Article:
Top Ten

August 9, 2016

uWaterloo should address root causes of faculty wage gap, writes Toronto Star

The University of Waterloo should “do the right thing” by addressing the root causes of a systemic wage gap and by making its new wage increase for female faculty members retroactive, writes the Toronto Star. uWaterloo announced last week that female members of the university’s faculty association would receive a $3K increase in their salaries after an internal review revealed a systemic wage gap between male and female academics at the school. The Star contends that this study was too limited in scope, as researchers were reportedly precluded from considering the root causes of the gap. “That’s short-sighted,” the editorial concludes, adding that until such root causes are addressed, the gap “keeps reproducing itself.” Toronto Star

CBU faculty vote in favour of labour action as talks continue

Members of the Cape Breton University Faculty Association who participated in a strike vote have reportedly voted 90% in favour of a strike. The CBUFA said the vote was spurred by a lack of progress after a month of negotiations between it and CBU’s board of governors. According to an Association news release, the main issues under discussion relate to workload, job security, and “what CBUFA considers the future vision and academic integrity of the university.” CBUFA filed for conciliation on Friday. Cape Breton Post

Criticism of social media in PSE sparks debate about who counts as a “serious academic”

Academics from around the world have criticized a recent piece published in The Guardian newspaper denigrating the use of social media as a vehicle for spreading and conducting academic research. “I’m a serious academic, not a professional Instagrammer,” writes the article’s anonymous author, who adds that, “I do not—and should not—have to parade myself online to please my employer or to stake my claim as a good researcher.” The article has since provoked a significant debate over social media, with critics arguing that the notion of a “serious academic” being proposed by the author is “harmful” and “outdated.” Chronicle of Higher Education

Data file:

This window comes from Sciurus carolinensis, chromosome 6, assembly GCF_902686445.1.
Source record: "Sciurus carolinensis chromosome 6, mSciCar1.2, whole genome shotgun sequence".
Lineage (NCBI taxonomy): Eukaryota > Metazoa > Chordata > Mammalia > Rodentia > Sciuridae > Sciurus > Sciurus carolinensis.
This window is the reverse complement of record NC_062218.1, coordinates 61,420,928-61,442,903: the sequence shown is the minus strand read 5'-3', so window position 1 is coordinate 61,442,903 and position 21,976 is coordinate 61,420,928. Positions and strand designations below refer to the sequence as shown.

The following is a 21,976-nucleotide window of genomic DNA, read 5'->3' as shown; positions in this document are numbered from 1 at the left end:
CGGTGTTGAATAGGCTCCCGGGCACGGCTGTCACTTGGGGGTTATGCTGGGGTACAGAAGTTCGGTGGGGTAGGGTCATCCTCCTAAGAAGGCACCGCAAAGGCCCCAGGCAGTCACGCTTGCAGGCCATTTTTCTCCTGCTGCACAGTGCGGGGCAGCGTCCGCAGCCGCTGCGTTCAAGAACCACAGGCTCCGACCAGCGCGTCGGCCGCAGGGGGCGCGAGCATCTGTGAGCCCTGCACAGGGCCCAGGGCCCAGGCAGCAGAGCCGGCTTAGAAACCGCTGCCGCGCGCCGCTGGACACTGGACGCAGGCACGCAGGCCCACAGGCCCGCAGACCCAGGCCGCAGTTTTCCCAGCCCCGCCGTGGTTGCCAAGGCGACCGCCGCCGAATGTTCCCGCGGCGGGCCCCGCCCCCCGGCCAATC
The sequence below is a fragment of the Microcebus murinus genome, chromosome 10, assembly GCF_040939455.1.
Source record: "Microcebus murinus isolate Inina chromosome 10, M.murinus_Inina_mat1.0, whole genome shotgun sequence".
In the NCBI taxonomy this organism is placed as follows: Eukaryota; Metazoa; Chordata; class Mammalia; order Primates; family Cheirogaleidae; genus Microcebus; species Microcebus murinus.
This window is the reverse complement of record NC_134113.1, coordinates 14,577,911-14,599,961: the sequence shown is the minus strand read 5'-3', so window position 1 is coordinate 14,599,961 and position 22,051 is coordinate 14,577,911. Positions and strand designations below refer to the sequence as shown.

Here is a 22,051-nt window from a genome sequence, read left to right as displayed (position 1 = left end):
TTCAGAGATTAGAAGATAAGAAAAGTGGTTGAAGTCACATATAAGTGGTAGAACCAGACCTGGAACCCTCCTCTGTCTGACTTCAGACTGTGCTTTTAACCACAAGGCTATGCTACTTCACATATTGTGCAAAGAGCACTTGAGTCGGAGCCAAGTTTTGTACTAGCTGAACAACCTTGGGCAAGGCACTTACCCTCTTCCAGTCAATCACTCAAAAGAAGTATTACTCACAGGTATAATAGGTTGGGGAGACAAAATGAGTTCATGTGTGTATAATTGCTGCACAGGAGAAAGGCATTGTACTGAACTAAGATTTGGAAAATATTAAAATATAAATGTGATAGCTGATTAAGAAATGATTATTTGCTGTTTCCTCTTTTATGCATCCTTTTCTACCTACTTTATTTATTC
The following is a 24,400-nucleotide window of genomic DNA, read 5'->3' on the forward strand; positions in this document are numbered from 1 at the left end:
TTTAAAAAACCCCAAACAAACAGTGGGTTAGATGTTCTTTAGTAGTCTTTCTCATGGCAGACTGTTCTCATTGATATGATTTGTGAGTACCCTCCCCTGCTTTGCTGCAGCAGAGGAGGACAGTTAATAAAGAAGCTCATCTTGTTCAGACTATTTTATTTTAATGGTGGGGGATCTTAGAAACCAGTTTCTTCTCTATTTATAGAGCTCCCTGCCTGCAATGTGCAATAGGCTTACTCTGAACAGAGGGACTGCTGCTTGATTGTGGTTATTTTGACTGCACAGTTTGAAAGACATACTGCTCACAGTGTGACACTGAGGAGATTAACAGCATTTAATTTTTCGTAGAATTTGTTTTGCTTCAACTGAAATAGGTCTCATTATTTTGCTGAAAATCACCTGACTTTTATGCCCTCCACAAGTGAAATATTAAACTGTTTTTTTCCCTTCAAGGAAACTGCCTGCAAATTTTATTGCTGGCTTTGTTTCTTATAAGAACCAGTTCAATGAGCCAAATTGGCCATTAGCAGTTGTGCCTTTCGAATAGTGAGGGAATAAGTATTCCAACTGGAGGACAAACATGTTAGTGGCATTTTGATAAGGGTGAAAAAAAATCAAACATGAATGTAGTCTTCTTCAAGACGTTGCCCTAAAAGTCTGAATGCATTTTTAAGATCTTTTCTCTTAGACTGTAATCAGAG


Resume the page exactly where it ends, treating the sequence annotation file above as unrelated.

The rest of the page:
uManitoba reaches agreement with McMaster to continue midwifery program

Fourteen midwifery students in Manitoba will be able to resume their studies this fall following an agreement between the University of Manitoba and McMaster University. Under the agreement, the students will be offered admission to McMaster’s Midwifery Education Program and will take their classes at uManitoba as McMaster transfer students. They will also be given a modified fall semester in order to move into clinical midwifery placements afterwards. The students had been left in limbo in June when the Manitoba government decided to discontinue the midwifery program at University College of the North. Winnipeg Free Press | CBC | uManitoba | McMaster

Universities not producing graduates that businesses need, poll finds

Canadian universities are not providing the graduates that the country's businesses need, according to a survey of 823 business leaders. 41% of the survey's respondents believed that universities in their province were doing a good job of preparing graduates to meet employers’ needs, while 31% said they were doing a poor job. While the poll did not ask respondents to explain their reasons for dissatisfaction, Modus Research CEO Charlie Graves says other research has shown business executives often complain about the lack of “soft” skills among graduates, such as good communication, writing, and strategic thinking. He believes that a shifting focus toward technical training is preparing people to fill skilled jobs, but is leaving other gaps that can frustrate employers. Globe and Mail (Subscription Required)